A hybrid vehicle is a vehicle that combines more than one power source to drive the vehicle. The most popular type (at the moment) combines electric energy and an internal combustion engine. An all-electric vehicle (like the Nissan Leaf or Tesla cars) is not a hybrid since its only power source is from the battery pack.
How Do They Work?
Hybrids work in a few different ways. Typically, a battery powers an electric motor until the car reaches a certain speed and then a small internal combustion engine takes over. The internal combustion engine can also act as the primary drive system if the battery is depleted. Chevy's Volt works a little differently in that most of the time the electric motor is propelling the car and the internal combustion engine is keeping the battery fully charged (or attempting to do so).
Are They Worth It?
If you are looking to get into a hybrid purely to save money, you might be barking up the wrong tree (er, driving down the wrong back road). It is true that hybrids are coming down in price and the government is still offering some subsidies, but how much you save all depends on how much you drive. One of the added benefits of a hybrid beyond maybe saving money, however, is they generally pollute less. Sometimes it's a lot less. And that's a breath of fresh air.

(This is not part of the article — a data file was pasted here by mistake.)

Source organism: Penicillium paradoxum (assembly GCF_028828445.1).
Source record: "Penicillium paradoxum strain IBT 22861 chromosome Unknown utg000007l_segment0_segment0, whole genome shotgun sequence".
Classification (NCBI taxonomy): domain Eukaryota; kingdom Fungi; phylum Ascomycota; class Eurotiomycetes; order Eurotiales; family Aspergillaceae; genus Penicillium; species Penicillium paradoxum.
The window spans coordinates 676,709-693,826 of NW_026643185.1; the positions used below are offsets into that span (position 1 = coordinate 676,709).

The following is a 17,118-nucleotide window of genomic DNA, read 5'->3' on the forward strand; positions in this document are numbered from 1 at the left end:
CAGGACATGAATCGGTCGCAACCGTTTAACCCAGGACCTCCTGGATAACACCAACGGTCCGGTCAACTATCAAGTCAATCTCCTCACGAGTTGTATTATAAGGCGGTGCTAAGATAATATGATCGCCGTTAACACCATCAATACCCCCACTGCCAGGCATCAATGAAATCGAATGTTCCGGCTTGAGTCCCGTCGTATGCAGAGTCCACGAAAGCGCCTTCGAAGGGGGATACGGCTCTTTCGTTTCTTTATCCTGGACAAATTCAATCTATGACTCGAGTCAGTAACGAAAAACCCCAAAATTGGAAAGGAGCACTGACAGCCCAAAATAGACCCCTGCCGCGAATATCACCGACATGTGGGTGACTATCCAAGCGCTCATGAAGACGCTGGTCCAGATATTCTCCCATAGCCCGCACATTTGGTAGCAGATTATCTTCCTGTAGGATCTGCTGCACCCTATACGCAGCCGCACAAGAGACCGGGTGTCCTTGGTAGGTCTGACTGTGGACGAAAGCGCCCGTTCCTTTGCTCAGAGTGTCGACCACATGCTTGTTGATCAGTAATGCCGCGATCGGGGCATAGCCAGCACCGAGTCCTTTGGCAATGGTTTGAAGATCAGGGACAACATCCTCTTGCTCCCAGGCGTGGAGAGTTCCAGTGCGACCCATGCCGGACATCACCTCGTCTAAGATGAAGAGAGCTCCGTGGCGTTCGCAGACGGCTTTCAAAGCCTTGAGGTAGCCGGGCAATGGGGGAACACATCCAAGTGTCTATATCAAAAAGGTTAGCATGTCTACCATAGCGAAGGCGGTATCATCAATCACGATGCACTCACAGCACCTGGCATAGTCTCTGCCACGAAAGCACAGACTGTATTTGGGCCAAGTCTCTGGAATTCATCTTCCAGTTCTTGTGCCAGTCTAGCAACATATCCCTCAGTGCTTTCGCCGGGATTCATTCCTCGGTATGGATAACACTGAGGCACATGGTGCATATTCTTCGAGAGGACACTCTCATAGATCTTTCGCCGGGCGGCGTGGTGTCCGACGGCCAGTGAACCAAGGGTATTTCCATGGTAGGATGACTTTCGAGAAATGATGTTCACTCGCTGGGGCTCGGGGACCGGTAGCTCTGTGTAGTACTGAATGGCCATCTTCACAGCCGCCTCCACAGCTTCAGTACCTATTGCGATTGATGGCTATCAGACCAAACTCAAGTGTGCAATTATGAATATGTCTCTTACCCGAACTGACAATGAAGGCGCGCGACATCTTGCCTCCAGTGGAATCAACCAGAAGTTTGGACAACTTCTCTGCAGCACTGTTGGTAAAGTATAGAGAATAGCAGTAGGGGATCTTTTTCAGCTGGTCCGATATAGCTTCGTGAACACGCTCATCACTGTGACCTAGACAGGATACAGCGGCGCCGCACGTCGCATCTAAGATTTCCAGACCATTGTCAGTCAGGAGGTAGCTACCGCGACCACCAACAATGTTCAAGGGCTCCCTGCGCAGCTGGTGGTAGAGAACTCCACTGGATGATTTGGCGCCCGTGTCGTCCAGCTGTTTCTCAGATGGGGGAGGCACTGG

All new for 2016, the Chevy Volt is looking to make significant changes in order to stay competitive and to raise sales figures. It has yet to be the seller Chevy hoped it would be.
Honda's best attempt at chasing down the Toyota Prius and according to this review, it comes ever so close. You could even say it beats the Prius, in a way, because the Accord is big, big car.
Ford's attempt seems like an honest one, but it just can't match the Honda Accord or Toyota Prius when it comes to fuel economy. But it's not always about the numbers, right? Well, Ford hopes that's the case. Still, the C-Max is not another wedge-shaped driver. It's European through and through and maybe that'll be enough to spark some interest.
Do you want a German car that gets the fuel economy of a hybrid? Up until now, VW's answer was: try our latest diesel car. But Americans are a funny lot and we don't want to use diesel. We want our gasoline burning cars. We just don't want them to burn that much gasoline.
For 2012, Toyota busted out the Prius from a single car to a whole car brand with its own lineup. We're talking the small wagon with the Prius V, the compact with the Prius C, and, of course, the standard Prius (the one you've seen for years and years, albeit with a nip and a tuck over the years). It's still king of the hybrid but every maker is getting closer.